At a recent TAG (Theoretical Archaeology Group) Conference in which I spoke at the University of California, Berkeley (May 2011), one session explored “the spatial, temporal, human, and non-human dimensions of movement in the patterning, timing, and causation of co-presence of various pasts in its materializing traces”. This session topic is quite similar to what I do in a “ghost excavation”. In a “ghost excavation”, movement and action are critical to generating interactive past cultural presence in all its materializing sensory trace elements. This movement as a controlled, sequential investigative field action is especially significant, I propose, on haunted Civil War battlefields. In these landscape settings, I control movement and action using the K.O.C.O.A (Key areas, Observation areas, Cover and Concealment areas, Obstacle Areas, and Avenues of Approach) as a baseline frame for “excavation”. K.O.C.O.A. is the military terrain strategy that was used during the Civil War by both Union and Confederate military commanders. Within the excavation frame, the investigation team follows I.M.P. (Inherent Military Probability) behavior in these K.O.C.O.A. spaces. I.M.P. behavior is what the soldier would have done in particular K.O.C.O.A. spaces and in specific military situations. The purpose of a “ghost excavation” is to structure practice and interaction (“the unearthing” of I.M.P. behavior) with past presence through a comprehensive ethnography of communication (EOC). This is quite different than a ghost hunter’s EVP “command and demand” sessions as they move about a haunted location.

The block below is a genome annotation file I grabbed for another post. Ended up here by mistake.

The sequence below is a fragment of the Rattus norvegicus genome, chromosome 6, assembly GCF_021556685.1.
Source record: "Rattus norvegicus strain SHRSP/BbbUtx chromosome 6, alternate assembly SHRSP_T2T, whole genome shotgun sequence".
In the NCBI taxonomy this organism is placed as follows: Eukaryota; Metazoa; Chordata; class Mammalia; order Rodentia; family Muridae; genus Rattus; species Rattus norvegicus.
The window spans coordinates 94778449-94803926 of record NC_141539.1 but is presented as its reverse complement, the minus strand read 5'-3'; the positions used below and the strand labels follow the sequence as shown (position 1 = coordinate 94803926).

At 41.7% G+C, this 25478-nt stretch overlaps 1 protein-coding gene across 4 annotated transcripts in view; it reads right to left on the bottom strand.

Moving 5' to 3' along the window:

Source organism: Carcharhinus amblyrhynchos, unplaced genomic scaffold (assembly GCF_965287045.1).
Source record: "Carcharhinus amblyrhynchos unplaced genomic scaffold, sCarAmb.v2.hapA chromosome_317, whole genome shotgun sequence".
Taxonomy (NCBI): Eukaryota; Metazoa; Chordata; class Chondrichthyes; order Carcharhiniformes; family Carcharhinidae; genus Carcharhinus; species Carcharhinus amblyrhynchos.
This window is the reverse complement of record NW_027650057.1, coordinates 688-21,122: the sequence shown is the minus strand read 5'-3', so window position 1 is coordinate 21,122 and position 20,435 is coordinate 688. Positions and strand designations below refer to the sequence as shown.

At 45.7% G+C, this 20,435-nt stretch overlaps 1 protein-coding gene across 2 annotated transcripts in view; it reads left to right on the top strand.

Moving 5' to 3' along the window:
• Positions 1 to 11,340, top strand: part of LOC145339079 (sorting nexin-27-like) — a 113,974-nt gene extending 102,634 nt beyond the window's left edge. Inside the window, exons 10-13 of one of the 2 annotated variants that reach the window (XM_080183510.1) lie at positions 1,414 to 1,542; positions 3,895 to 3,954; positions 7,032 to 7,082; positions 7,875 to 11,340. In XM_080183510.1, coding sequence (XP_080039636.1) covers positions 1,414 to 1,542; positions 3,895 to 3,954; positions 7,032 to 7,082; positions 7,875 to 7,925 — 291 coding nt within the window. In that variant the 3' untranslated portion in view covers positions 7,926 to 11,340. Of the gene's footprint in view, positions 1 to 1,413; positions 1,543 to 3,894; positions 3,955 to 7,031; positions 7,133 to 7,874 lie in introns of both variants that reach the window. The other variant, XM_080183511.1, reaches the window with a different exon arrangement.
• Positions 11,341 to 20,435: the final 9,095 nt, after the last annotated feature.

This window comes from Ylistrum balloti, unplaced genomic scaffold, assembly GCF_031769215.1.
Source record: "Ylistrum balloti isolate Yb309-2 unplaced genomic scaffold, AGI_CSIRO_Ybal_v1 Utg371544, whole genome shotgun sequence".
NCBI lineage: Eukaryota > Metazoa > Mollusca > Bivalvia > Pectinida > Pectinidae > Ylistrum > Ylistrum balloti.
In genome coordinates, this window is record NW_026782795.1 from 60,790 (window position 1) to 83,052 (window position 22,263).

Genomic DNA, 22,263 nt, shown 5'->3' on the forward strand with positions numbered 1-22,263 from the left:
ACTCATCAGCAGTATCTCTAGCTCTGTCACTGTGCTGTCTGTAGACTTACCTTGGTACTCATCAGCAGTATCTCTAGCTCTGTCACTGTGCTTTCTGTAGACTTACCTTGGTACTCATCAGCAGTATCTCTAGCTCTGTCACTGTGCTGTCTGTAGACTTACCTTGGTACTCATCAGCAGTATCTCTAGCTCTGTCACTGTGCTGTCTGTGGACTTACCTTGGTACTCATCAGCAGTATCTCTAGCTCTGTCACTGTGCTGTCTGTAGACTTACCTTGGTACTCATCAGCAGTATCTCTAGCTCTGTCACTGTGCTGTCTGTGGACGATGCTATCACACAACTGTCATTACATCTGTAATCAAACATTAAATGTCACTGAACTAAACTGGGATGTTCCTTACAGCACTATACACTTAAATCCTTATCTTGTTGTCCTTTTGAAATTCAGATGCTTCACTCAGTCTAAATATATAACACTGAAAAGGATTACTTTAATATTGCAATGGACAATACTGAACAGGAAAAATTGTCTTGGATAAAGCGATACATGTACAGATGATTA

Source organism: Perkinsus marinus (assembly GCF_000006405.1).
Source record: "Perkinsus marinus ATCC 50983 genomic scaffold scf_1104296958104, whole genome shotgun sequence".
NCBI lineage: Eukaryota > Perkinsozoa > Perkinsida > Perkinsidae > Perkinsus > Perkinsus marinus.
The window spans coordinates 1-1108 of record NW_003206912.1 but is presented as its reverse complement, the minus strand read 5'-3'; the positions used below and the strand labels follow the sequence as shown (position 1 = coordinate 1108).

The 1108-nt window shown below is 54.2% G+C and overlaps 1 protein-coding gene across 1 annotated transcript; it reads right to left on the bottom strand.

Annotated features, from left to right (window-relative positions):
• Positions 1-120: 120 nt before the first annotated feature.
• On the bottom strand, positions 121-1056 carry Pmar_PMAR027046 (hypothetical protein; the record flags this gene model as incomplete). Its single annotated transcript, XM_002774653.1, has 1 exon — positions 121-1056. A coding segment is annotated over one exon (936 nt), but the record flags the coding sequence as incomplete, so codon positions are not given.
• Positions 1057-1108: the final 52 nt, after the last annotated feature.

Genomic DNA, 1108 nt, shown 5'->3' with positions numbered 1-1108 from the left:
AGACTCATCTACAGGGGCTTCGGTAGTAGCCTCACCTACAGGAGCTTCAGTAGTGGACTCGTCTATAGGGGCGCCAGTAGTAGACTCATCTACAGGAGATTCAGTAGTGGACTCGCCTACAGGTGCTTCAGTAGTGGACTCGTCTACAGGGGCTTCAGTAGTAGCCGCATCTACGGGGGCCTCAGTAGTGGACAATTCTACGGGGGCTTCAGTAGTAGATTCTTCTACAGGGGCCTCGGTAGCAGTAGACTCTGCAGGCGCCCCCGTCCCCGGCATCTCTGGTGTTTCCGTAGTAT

In a ghost excavation, I am concerned with attending to both investigative and materializing movements, and the way in which relations (an ethnographic participant observation) define the sets of conditions and situations (cultural scenarios). I explore the ways that these scenarios (as cultural movements of interaction) continue to facilitate a sense of community, and are still maintained, through resonating cultural practices, even after physical death. The particular case study of the 15th Alabama as an integrated community, with a particular I.M.P., is investigated. The “ghost excavator” reveals those elements of the 15th Alabama that continue to execute particular movements and specific actions (as I.M.P. cultural behaviors), despite displacements in time (past/present), place (Alabama/Gettysburg), and being (alive/dead). The immediate “field reveals” and post-excavation analysis of the “ghost excavation” in the woods where the 15th Alabama fought at Little Round Top shows that manifestations did occur relative to the movements and actions that weave through space. Furthermore, these manifestations increased as continued actions become more resonating with respect to past actions in specific spaces. These findings indicate that these haunted battlefield spaces do comprise haunting elements that defy simple characterizations. The degree, intensity, amount, and duration, I would argue, of these haunting manifestations is dependent upon our contextual and resonating movements (in cultural scenarios) through the K.O.C.O.A. spaces, not the simple use of a tech sweep that merely measures ambient space.